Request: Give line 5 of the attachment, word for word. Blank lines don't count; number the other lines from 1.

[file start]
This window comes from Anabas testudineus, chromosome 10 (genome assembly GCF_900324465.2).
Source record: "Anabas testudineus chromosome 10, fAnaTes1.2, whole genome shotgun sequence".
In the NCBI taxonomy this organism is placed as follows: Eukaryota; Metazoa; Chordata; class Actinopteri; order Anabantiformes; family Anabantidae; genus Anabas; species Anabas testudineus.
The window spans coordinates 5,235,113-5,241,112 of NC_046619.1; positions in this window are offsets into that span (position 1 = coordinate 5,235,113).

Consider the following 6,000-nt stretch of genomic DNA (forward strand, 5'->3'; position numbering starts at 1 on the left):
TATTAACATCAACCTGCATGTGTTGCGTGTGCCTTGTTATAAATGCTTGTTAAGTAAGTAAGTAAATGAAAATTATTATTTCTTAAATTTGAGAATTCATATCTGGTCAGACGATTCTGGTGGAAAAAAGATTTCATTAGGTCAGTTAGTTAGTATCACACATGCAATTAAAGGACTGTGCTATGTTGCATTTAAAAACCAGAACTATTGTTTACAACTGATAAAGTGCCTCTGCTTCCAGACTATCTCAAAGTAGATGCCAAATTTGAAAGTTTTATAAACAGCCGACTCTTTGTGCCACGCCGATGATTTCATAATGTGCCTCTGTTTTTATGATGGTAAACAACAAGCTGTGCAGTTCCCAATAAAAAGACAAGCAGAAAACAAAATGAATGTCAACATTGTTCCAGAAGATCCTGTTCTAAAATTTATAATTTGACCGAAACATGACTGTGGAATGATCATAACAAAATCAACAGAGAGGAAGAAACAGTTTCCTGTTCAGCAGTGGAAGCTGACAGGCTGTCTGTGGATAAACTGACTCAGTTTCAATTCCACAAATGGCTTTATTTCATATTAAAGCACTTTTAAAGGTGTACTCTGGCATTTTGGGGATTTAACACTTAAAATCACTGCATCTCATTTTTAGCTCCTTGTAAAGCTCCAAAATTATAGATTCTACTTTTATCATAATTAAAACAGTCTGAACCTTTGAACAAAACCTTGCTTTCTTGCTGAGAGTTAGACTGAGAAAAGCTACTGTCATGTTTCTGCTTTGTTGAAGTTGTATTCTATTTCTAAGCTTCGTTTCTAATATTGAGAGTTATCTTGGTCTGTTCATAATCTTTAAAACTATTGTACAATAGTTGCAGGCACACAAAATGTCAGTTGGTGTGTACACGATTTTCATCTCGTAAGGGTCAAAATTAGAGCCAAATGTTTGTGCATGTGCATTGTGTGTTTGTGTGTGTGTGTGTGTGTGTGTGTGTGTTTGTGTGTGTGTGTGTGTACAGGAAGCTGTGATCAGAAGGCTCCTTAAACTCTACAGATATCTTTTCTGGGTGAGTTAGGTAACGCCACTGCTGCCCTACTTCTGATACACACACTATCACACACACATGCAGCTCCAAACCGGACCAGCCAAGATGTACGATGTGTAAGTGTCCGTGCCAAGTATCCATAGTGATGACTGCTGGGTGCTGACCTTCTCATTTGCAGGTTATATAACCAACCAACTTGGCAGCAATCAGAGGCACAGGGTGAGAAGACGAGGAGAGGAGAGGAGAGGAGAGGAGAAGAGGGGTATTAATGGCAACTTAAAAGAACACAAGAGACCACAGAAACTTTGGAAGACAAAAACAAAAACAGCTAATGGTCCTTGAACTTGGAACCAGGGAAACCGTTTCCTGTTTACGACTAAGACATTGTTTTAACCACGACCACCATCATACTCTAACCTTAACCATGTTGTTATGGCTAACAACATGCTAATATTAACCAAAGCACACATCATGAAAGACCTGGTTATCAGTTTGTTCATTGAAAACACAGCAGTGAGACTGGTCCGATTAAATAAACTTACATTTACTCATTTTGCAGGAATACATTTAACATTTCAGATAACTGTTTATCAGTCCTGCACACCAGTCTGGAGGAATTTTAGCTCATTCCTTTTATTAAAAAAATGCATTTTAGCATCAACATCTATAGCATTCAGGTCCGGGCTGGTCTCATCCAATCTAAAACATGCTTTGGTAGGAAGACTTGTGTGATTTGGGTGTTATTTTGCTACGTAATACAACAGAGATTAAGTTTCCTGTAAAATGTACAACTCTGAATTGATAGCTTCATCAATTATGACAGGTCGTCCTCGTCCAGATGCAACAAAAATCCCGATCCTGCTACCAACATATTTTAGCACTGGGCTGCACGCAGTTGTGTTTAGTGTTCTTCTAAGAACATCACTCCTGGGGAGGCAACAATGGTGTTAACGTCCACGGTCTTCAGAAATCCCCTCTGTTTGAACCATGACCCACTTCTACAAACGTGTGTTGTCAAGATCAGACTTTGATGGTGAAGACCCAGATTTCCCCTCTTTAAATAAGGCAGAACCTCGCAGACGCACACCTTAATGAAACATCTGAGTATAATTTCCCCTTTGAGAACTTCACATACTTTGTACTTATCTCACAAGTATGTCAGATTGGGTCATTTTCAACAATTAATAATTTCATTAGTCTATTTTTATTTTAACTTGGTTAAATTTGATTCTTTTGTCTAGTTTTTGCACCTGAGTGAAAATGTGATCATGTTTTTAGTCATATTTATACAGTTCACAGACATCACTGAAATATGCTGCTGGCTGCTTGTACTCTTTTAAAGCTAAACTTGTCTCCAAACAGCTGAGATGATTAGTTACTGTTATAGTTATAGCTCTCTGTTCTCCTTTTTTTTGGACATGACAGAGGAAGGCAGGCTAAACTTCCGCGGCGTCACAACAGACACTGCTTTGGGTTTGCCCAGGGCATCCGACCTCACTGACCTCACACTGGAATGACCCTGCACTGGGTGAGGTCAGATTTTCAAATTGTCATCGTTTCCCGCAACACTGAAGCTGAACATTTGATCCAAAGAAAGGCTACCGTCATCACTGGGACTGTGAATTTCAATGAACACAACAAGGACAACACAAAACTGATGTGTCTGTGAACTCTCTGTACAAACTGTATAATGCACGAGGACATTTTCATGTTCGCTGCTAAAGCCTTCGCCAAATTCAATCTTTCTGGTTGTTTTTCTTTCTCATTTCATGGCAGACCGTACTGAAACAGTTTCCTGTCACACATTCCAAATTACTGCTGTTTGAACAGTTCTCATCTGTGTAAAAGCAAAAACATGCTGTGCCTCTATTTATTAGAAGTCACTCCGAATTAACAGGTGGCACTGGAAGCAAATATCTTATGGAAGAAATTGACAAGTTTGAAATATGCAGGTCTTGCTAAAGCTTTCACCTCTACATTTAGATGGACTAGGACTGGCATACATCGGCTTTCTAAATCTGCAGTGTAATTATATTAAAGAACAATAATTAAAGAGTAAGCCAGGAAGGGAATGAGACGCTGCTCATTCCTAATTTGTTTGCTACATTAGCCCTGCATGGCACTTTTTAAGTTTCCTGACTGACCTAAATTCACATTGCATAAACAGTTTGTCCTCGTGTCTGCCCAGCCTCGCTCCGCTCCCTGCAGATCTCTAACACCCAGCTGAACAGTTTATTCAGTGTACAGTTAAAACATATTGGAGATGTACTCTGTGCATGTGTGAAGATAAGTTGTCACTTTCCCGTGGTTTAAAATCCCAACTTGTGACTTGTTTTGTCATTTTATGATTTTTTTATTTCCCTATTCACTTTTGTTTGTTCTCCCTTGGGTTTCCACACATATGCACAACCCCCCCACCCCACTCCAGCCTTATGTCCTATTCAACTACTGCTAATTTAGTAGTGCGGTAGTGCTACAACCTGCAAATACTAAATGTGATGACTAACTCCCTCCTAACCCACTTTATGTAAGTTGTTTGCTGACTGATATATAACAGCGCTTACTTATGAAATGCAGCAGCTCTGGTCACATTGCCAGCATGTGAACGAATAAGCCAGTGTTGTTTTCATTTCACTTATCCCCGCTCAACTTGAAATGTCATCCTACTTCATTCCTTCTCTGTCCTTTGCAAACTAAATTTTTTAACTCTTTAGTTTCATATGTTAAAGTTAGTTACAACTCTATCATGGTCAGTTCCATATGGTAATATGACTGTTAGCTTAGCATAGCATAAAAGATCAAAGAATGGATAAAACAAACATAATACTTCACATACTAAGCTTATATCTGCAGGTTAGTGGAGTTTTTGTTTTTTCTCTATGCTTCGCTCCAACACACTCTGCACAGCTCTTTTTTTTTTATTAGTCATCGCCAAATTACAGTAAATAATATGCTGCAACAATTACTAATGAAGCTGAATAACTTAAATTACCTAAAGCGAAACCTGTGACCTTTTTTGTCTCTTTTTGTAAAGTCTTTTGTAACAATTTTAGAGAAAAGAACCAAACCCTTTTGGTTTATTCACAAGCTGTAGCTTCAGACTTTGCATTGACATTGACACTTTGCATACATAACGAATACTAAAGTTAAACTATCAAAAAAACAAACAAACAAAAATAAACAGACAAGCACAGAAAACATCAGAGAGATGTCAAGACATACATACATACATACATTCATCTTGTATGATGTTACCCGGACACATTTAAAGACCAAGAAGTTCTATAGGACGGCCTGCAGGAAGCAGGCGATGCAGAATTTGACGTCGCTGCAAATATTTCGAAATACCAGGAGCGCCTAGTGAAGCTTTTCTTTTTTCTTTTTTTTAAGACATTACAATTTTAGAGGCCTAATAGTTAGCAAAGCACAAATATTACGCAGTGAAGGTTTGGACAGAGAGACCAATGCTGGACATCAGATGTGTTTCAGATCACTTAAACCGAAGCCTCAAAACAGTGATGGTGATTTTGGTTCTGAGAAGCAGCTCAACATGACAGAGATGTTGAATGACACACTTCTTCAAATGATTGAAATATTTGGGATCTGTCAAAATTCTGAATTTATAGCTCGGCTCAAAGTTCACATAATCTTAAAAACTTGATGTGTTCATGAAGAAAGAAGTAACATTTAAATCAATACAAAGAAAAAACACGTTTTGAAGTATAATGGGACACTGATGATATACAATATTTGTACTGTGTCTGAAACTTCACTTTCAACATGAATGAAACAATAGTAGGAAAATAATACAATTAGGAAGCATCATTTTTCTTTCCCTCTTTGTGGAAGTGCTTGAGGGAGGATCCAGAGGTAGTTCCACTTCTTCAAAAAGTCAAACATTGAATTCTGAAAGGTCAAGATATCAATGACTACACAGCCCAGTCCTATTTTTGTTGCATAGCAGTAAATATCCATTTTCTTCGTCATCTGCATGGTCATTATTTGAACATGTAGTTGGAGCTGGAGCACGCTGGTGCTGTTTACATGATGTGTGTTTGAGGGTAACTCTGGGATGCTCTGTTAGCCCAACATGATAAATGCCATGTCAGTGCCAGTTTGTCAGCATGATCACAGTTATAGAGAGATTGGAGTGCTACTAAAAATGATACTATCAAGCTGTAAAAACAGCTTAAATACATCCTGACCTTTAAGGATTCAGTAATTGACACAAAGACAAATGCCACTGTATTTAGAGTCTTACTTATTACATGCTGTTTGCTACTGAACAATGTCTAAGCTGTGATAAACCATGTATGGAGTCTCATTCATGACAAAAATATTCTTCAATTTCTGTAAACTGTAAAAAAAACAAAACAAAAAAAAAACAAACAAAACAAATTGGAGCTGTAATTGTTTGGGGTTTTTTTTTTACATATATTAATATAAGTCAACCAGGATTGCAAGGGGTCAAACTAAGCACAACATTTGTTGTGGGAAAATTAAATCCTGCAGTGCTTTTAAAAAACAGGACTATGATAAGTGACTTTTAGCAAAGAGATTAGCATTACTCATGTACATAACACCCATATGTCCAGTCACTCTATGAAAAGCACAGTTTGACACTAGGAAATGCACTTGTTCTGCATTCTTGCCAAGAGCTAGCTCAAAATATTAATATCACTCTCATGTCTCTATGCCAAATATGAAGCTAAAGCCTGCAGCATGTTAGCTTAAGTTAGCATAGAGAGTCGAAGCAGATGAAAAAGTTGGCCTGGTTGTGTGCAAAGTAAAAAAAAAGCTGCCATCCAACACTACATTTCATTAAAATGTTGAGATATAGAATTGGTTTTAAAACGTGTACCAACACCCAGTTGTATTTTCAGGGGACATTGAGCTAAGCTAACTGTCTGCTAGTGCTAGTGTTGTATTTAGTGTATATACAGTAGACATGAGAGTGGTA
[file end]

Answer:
Consider the following 6,000-nt stretch of genomic DNA (forward strand, 5'->3'; position numbering starts at 1 on the left):